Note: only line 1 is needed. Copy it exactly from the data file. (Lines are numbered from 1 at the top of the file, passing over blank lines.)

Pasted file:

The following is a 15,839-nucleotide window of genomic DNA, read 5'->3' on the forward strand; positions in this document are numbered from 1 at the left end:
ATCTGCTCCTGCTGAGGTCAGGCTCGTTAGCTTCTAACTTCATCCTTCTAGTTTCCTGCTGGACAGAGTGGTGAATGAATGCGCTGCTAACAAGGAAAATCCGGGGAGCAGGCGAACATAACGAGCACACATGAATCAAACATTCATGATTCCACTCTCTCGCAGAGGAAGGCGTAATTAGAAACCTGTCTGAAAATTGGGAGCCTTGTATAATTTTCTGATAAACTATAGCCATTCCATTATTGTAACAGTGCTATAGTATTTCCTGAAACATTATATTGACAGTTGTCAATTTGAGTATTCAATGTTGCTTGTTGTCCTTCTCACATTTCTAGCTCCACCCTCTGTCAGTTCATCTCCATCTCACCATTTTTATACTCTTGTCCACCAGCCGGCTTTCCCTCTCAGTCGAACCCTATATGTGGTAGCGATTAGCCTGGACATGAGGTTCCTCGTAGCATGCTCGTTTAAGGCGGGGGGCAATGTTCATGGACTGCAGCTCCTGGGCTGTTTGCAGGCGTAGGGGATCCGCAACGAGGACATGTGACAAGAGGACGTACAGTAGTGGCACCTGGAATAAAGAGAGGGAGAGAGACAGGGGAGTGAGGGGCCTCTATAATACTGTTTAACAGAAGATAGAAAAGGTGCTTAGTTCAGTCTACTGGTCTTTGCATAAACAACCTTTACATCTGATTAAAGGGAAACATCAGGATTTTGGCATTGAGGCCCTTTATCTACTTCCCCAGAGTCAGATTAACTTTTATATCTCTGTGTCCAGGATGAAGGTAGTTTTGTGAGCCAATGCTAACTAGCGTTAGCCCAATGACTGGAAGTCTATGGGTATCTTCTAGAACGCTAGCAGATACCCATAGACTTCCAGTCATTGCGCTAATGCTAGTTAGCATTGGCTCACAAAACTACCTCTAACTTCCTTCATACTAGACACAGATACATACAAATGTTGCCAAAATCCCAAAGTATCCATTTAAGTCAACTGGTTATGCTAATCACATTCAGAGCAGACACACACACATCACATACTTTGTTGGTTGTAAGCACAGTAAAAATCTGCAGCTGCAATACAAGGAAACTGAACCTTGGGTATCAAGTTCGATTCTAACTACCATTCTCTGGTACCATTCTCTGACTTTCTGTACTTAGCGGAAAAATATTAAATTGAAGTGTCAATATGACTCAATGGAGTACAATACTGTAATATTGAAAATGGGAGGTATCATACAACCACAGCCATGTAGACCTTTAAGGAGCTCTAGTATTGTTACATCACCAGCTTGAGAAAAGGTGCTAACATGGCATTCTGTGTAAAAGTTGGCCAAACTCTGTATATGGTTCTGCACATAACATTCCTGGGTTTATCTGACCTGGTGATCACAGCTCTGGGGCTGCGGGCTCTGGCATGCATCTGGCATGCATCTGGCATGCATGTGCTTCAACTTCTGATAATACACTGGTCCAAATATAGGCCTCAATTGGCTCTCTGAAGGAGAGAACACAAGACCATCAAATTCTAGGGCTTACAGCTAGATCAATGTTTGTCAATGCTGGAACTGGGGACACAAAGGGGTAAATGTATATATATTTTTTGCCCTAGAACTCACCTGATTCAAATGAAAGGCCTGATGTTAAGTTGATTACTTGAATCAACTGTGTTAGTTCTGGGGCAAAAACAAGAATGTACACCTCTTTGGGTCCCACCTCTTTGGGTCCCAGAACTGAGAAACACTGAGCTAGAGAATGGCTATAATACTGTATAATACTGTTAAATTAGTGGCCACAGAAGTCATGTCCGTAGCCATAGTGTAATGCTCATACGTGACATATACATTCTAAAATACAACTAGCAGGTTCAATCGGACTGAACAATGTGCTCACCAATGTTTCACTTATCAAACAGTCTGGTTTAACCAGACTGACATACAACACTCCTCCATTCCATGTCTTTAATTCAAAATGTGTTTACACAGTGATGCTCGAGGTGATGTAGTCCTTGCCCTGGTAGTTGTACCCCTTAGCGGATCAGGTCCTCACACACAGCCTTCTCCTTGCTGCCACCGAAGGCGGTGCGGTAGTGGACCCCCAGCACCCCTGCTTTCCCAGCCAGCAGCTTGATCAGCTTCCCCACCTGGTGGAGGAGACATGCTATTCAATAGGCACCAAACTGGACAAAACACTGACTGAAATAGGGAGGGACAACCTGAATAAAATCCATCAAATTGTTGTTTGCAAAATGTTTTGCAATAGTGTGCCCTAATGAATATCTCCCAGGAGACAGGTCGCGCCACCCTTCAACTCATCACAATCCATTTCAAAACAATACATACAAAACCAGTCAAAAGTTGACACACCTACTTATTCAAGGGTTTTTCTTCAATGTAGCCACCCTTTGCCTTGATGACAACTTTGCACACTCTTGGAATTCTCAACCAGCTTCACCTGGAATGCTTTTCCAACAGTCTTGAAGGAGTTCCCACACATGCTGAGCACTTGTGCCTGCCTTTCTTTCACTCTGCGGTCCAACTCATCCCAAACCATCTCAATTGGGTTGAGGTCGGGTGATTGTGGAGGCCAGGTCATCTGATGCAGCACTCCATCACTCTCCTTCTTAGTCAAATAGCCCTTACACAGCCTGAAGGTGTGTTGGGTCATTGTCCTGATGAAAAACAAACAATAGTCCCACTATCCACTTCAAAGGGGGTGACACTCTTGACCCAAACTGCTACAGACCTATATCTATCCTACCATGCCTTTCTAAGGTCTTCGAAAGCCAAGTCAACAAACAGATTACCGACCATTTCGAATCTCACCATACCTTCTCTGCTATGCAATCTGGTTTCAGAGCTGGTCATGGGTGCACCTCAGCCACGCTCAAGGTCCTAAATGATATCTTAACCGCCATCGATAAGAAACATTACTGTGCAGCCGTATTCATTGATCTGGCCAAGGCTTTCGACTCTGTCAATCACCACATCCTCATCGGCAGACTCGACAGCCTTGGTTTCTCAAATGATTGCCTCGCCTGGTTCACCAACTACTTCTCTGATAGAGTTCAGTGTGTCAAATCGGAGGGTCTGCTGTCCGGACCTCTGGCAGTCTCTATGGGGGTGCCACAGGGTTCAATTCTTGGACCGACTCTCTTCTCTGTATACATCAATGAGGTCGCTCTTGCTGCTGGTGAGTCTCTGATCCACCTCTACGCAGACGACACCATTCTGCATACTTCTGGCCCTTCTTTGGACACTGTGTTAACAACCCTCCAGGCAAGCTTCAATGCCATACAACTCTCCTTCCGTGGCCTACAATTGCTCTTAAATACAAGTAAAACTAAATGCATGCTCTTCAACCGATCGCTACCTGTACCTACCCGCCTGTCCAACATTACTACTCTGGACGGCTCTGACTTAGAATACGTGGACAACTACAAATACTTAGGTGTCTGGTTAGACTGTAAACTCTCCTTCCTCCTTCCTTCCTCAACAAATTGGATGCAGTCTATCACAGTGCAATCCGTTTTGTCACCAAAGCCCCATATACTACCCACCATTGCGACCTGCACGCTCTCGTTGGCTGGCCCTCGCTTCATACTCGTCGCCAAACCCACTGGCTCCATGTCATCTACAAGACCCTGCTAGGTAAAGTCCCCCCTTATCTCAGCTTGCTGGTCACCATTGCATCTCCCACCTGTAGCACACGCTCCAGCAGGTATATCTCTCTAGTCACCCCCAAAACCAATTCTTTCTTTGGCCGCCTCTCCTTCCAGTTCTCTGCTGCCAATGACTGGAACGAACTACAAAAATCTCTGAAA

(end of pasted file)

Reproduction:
The following is a 15,839-nucleotide window of genomic DNA, read 5'->3' on the forward strand; positions in this document are numbered from 1 at the left end: